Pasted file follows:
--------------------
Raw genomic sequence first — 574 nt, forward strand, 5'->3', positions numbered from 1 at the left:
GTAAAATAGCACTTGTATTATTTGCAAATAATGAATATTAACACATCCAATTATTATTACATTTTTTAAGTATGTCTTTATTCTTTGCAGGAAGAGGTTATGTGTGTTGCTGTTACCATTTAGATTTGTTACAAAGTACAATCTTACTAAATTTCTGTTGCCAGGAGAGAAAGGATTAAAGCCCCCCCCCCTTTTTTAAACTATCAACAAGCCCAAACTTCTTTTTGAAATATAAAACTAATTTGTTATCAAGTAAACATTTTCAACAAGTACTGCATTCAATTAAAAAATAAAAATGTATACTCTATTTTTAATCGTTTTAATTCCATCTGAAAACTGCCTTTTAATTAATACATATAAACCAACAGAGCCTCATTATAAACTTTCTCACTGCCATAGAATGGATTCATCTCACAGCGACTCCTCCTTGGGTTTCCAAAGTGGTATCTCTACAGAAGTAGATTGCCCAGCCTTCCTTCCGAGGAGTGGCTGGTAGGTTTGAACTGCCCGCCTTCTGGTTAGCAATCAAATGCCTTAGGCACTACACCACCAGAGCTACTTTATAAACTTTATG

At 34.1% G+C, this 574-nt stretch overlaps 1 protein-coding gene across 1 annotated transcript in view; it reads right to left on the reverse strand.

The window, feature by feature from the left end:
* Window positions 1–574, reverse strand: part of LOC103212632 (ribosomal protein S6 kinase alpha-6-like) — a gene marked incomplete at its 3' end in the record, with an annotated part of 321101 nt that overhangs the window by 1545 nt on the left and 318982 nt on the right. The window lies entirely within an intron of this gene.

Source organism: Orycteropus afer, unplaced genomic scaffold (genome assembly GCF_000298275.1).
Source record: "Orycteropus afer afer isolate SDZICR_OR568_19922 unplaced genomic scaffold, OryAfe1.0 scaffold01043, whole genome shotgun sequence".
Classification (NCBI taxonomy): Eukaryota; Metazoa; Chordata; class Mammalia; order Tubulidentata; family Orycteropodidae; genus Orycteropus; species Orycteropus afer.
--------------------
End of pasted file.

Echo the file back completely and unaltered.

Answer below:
Raw genomic sequence first — 574 nt, forward strand, 5'->3', positions numbered from 1 at the left:
GTAAAATAGCACTTGTATTATTTGCAAATAATGAATATTAACACATCCAATTATTATTACATTTTTTAAGTATGTCTTTATTCTTTGCAGGAAGAGGTTATGTGTGTTGCTGTTACCATTTAGATTTGTTACAAAGTACAATCTTACTAAATTTCTGTTGCCAGGAGAGAAAGGATTAAAGCCCCCCCCCCTTTTTTAAACTATCAACAAGCCCAAACTTCTTTTTGAAATATAAAACTAATTTGTTATCAAGTAAACATTTTCAACAAGTACTGCATTCAATTAAAAAATAAAAATGTATACTCTATTTTTAATCGTTTTAATTCCATCTGAAAACTGCCTTTTAATTAATACATATAAACCAACAGAGCCTCATTATAAACTTTCTCACTGCCATAGAATGGATTCATCTCACAGCGACTCCTCCTTGGGTTTCCAAAGTGGTATCTCTACAGAAGTAGATTGCCCAGCCTTCCTTCCGAGGAGTGGCTGGTAGGTTTGAACTGCCCGCCTTCTGGTTAGCAATCAAATGCCTTAGGCACTACACCACCAGAGCTACTTTATAAACTTTATG

At 34.1% G+C, this 574-nt stretch overlaps 1 protein-coding gene across 1 annotated transcript in view; it reads right to left on the reverse strand.

The window, feature by feature from the left end:
* Window positions 1–574, reverse strand: part of LOC103212632 (ribosomal protein S6 kinase alpha-6-like) — a gene marked incomplete at its 3' end in the record, with an annotated part of 321101 nt that overhangs the window by 1545 nt on the left and 318982 nt on the right. The window lies entirely within an intron of this gene.

Source organism: Orycteropus afer, unplaced genomic scaffold (genome assembly GCF_000298275.1).
Source record: "Orycteropus afer afer isolate SDZICR_OR568_19922 unplaced genomic scaffold, OryAfe1.0 scaffold01043, whole genome shotgun sequence".
Classification (NCBI taxonomy): Eukaryota; Metazoa; Chordata; class Mammalia; order Tubulidentata; family Orycteropodidae; genus Orycteropus; species Orycteropus afer.